Price increases in the Northeast were among the highest in the country, with prices at a number of markets in the region ending the report week above $5 per MMBtu. Nonetheless, several market centers in the Northeast region posted declines of close to $0.50 per MMBtu, or more than 10 percent on the week. The uneven pattern in pricing has occurred throughout the last month as pipeline enhancements and new supply sources to the region have resulted in changing pricing dynamics between market centers. For delivery in Zone 6 (New York) off Transcontinental Gas Pipe Line, the price yesterday (December 1) averaged $5.00 per MMBtu, which was $0.71 more than the price the previous Wednesday. In trading yesterday, the Transco Zone 6 price was $0.79 per MMBtu higher than the Henry Hub, a significant increase from the prior week’s average differential of $0.42 per MMBtu. The closely- watched difference in the Northeast price over Gulf of Mexico regional prices tends to fluctuate severely during the winter. Interstate pipelines have limited flexibility to transport non- firm supplies between the two markets because of colder weather and the associated increase in space-heating demand in the Northeast, causing differences in local supply and demand conditions to develop. However, it is expected that the price differential between the regions will be minimized this winter following pipeline enhancements and new supply growth in the Northeast region. The price for deliveries to Transco Zone 6 in January 2011, for example, is currently at about $2.36 per MMBtu over the Henry Hub price in trading on the Intercontinental Exchange, while last year at this time the premium was about $3.80.
Further to the west, week-to-week price increases were significantly lower, and decreases were reported at several markets in the Rockies and California, as the coldest weather from the current cold front moved out of the region. At Rockies trading locations, price increases were generally less than 5 percent. The price for supplies on Kern River Pipeline in Utah (for delivery into California) increased just $0.11 to $4.01 per MMBtu. Yesterday’s price of $3.96 per MMBtu for natural gas off of Colorado Interstate Pipeline Company (the lowest price in the country) represented an increase of $0.06 per MMBtu on the week.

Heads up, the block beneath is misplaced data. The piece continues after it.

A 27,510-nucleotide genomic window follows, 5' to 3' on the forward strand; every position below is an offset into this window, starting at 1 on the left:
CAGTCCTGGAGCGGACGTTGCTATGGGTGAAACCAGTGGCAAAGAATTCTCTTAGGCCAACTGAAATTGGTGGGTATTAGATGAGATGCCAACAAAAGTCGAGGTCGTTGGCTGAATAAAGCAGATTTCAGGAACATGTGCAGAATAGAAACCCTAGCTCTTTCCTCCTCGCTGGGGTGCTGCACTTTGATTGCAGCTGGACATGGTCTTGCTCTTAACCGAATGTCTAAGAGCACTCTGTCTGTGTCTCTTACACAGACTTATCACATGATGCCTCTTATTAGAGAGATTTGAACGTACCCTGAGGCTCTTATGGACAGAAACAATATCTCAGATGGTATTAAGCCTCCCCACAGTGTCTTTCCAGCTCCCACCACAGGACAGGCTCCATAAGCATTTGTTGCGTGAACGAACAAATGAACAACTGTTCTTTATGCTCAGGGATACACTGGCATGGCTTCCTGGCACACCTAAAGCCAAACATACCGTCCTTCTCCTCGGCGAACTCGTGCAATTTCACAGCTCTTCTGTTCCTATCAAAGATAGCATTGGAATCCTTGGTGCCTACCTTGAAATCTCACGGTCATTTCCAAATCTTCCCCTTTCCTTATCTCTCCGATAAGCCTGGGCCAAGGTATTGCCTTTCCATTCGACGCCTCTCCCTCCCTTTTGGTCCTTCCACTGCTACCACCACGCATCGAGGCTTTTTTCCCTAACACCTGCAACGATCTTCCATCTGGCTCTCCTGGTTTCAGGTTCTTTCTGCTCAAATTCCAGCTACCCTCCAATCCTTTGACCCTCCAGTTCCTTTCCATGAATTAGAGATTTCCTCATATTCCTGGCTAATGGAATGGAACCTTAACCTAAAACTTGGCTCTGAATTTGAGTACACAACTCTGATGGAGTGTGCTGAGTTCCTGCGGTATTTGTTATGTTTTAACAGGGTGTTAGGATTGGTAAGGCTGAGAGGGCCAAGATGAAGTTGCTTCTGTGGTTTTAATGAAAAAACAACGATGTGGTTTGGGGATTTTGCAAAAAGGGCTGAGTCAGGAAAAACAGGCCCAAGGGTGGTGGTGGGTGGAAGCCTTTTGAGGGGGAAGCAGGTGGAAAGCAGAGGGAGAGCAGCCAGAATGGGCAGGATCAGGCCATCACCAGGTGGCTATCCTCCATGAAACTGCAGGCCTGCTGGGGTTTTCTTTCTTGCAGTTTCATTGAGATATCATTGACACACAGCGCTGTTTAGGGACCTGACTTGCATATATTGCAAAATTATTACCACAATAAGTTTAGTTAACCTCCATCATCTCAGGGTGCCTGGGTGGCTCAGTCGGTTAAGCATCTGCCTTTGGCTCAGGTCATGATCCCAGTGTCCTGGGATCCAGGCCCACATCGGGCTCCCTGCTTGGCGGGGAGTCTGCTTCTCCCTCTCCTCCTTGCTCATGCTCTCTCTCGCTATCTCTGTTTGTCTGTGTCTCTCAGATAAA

U.S. pipeline imports from Canada were significantly higher during the report week in comparison with the prior week, likely resulting from increased withdrawals from storage in Canada to meet heating demand in the United States. According to BENTEK, which monitors flows on the continental pipeline network, U.S imports from Canada during the report week increased 15 percent relative to the prior week to 7.0 Bcf per day. However, liquefied natural gas (LNG) imports (as measured by sendout from regasification terminals) averaged just 0.5 Bcf per day during this report week, which was over 21.1 percent lower than the prior week. Both Canadian and LNG imports have been significantly lower than the prior year, likely as a result of continuing supply strength from domestic drilling, particularly in shale formations in the lower 48 States. Pipeline and LNG imports during the report week were, respectively, 2.2 percent and 44.4 percent lower than last year at this time.